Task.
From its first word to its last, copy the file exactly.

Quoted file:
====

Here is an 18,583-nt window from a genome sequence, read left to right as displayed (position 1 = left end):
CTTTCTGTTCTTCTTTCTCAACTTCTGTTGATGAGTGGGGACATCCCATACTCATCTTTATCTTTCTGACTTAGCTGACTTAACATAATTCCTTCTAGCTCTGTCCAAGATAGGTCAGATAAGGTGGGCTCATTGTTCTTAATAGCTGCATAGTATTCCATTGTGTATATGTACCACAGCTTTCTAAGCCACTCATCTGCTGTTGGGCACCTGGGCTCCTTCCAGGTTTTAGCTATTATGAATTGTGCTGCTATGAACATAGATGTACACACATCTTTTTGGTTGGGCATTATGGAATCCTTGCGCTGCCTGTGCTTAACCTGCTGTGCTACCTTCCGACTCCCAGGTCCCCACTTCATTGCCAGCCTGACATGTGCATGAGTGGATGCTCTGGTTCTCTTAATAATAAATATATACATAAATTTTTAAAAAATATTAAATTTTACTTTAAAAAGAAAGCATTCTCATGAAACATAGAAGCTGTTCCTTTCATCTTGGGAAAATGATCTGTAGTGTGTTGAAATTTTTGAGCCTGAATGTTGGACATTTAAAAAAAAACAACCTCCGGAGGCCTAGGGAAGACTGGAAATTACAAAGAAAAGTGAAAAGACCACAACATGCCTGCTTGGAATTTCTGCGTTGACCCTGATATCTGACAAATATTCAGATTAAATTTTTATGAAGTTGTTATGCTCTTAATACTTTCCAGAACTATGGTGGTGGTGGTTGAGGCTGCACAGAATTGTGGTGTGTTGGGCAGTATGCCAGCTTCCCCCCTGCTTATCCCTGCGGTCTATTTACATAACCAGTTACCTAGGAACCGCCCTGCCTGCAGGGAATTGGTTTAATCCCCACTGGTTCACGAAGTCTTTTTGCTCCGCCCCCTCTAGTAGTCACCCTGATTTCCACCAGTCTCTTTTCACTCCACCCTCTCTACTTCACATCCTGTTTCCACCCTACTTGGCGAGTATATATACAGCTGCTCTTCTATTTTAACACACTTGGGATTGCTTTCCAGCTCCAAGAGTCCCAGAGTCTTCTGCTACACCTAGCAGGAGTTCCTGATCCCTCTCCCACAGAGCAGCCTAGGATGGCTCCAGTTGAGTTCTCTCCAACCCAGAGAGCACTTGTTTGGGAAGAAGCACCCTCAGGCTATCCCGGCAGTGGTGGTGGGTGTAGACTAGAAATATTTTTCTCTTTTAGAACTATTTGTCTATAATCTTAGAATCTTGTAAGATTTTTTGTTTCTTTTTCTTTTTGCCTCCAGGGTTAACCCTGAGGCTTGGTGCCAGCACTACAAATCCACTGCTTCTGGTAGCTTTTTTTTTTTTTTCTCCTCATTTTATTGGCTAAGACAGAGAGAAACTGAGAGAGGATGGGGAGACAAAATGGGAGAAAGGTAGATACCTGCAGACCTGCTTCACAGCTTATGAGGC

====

Here is an 18,583-nt window from a genome sequence, read left to right as displayed (position 1 = left end):
CTTTCTGTTCTTCTTTCTCAACTTCTGTTGATGAGTGGGGACATCCCATACTCATCTTTATCTTTCTGACTTAGCTGACTTAACATAATTCCTTCTAGCTCTGTCCAAGATAGGTCAGATAAGGTGGGCTCATTGTTCTTAATAGCTGCATAGTATTCCATTGTGTATATGTACCACAGCTTTCTAAGCCACTCATCTGCTGTTGGGCACCTGGGCTCCTTCCAGGTTTTAGCTATTATGAATTGTGCTGCTATGAACATAGATGTACACACATCTTTTTGGTTGGGCATTATGGAATCCTTGCGCTGCCTGTGCTTAACCTGCTGTGCTACCTTCCGACTCCCAGGTCCCCACTTCATTGCCAGCCTGACATGTGCATGAGTGGATGCTCTGGTTCTCTTAATAATAAATATATACATAAATTTTTAAAAAATATTAAATTTTACTTTAAAAAGAAAGCATTCTCATGAAACATAGAAGCTGTTCCTTTCATCTTGGGAAAATGATCTGTAGTGTGTTGAAATTTTTGAGCCTGAATGTTGGACATTTAAAAAAAAACAACCTCCGGAGGCCTAGGGAAGACTGGAAATTACAAAGAAAAGTGAAAAGACCACAACATGCCTGCTTGGAATTTCTGCGTTGACCCTGATATCTGACAAATATTCAGATTAAATTTTTATGAAGTTGTTATGCTCTTAATACTTTCCAGAACTATGGTGGTGGTGGTTGAGGCTGCACAGAATTGTGGTGTGTTGGGCAGTATGCCAGCTTCCCCCCTGCTTATCCCTGCGGTCTATTTACATAACCAGTTACCTAGGAACCGCCCTGCCTGCAGGGAATTGGTTTAATCCCCACTGGTTCACGAAGTCTTTTTGCTCCGCCCCCTCTAGTAGTCACCCTGATTTCCACCAGTCTCTTTTCACTCCACCCTCTCTACTTCACATCCTGTTTCCACCCTACTTGGCGAGTATATATACAGCTGCTCTTCTATTTTAACACACTTGGGATTGCTTTCCAGCTCCAAGAGTCCCAGAGTCTTCTGCTACACCTAGCAGGAGTTCCTGATCCCTCTCCCACAGAGCAGCCTAGGATGGCTCCAGTTGAGTTCTCTCCAACCCAGAGAGCACTTGTTTGGGAAGAAGCACCCTCAGGCTATCCCGGCAGTGGTGGTGGGTGTAGACTAGAAATATTTTTCTCTTTTAGAACTATTTGTCTATAATCTTAGAATCTTGTAAGATTTTTTGTTTCTTTTTCTTTTTGCCTCCAGGGTTAACCCTGAGGCTTGGTGCCAGCACTACAAATCCACTGCTTCTGGTAGCTTTTTTTTTTTTTTCTCCTCATTTTATTGGCTAAGACAGAGAGAAACTGAGAGAGGATGGGGAGACAAAATGGGAGAAAGGTAGATACCTGCAGACCTGCTTCACAGCTTATGAGGC